How To Safeguard Data At DHS Agencies By Leveraging Confidential...
Govciooutlook

How To Safeguard Data At DHS Agencies By Leveraging Confidential Computing

Gov CIO Outlook | Thursday, June 30, 2022

Innovative new data-protection technologies enable homeland security to protect sensitive information while it is actively in use.

FREMONT, CA: Homeland Security faces unique cybersecurity issues among federal agencies. To begin with, part of the information it manages is classified. Furthermore, organized crime syndicates and adversarial governments aggressively seek to steal or compromise the department's data. Another issue is that it does not function under a single mandate. Instead, it coordinates a network of interrelated organizations responsible for everything from intelligence to law enforcement, transportation, customs, immigration, and emergency response. Each organization has varying degrees of data sensitivity, vulnerability, and risk. However, all must use extreme caution when handling data.

Organizations can encrypt all corresponding data by placing an entire transaction server, database, or application in the enclave. Several public cloud companies provide a cloud solution for confidential computing. Customers can select virtual machines that encrypt data and have an attestation feature that certifies the machines' security. The service includes tools that allow enterprises to migrate existing application code into a secure computing container without rebuilding it.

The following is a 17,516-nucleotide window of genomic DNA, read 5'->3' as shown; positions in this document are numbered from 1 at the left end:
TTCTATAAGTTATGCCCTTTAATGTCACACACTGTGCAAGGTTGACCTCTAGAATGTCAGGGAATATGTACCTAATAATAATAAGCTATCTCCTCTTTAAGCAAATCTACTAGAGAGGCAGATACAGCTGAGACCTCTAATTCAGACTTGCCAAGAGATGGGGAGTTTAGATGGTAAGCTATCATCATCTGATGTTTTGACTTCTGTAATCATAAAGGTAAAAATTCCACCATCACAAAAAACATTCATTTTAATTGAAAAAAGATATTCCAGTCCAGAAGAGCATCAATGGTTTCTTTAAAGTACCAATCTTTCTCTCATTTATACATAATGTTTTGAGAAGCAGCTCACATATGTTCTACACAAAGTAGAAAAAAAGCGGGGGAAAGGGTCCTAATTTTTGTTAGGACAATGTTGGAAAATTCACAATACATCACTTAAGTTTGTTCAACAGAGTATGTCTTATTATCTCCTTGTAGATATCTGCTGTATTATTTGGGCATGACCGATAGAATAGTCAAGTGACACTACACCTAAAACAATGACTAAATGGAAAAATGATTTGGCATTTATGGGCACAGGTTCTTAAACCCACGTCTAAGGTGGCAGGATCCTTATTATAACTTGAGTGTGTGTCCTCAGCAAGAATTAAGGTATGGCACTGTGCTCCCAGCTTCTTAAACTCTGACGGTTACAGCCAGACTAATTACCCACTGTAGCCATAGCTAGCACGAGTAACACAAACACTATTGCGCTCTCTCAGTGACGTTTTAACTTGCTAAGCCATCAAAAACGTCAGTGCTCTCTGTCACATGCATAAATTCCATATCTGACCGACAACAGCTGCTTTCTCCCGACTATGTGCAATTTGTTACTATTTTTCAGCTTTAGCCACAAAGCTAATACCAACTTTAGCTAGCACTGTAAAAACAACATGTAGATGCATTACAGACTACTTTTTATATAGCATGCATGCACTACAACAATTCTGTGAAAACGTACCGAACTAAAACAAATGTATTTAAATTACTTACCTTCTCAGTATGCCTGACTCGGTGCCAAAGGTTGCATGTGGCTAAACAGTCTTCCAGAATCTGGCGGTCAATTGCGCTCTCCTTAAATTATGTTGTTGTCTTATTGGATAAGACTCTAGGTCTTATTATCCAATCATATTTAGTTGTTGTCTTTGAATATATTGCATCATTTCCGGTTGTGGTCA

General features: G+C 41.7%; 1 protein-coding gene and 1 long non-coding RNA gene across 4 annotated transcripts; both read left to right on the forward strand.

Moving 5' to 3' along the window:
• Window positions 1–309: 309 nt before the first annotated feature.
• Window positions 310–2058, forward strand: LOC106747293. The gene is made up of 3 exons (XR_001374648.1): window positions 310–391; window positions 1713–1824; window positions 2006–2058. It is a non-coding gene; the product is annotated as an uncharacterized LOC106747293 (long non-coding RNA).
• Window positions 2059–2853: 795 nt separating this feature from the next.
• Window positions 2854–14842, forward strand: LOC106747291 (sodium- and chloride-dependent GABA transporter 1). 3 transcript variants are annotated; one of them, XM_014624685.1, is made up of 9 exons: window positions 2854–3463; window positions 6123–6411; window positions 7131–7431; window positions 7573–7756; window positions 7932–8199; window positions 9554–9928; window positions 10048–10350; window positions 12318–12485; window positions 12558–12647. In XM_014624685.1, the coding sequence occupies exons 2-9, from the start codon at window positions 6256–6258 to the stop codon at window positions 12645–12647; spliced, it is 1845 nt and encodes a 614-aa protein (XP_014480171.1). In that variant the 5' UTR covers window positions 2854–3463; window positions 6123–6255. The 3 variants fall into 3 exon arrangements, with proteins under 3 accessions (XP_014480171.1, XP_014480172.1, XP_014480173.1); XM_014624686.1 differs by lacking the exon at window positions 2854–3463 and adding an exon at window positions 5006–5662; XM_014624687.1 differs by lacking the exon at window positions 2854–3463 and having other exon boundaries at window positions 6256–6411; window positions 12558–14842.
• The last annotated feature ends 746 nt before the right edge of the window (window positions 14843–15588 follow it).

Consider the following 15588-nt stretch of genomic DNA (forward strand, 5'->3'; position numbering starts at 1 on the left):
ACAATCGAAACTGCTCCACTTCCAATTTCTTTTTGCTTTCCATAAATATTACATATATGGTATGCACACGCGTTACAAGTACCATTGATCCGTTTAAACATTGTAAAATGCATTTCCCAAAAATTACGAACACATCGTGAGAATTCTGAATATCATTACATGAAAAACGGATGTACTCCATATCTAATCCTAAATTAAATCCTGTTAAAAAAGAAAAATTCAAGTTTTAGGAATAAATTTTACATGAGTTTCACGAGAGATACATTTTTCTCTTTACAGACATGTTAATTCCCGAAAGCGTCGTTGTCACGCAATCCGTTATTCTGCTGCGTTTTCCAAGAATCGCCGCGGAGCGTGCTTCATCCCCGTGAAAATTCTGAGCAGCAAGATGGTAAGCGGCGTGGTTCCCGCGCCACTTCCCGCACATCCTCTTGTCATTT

Innovative data access security technology

Confidential computing is made possible by a clever hardware mechanism in the CPU that designates a portion of a computer's memory as a safe enclave. Data in the memory enclave is encrypted using a CPU-specific encryption key. It remains encrypted even when users access the data, such as to run a query or perform analytics. It is important to note that the encrypted data is only decrypted in that enclave on that CPU. Even if cyber thieves had root access to the system, they would be unable to view the data.

Unique Benefits for homeland security agencies

Confidential computing can help any business, public or private. It is well-suited to government enterprises because it addresses a crucial concept of zero-trust security, which binds security to the data. Confidential computing safeguards information by encrypting it, regardless of the system or network it is on or who is accessing it. However, confidential computing holds particular promise, which frequently has specialized requirements for data use. It interacts with numerous government agencies and private-sector businesses and can use confidential computing to share data bi-directionally without revealing it.

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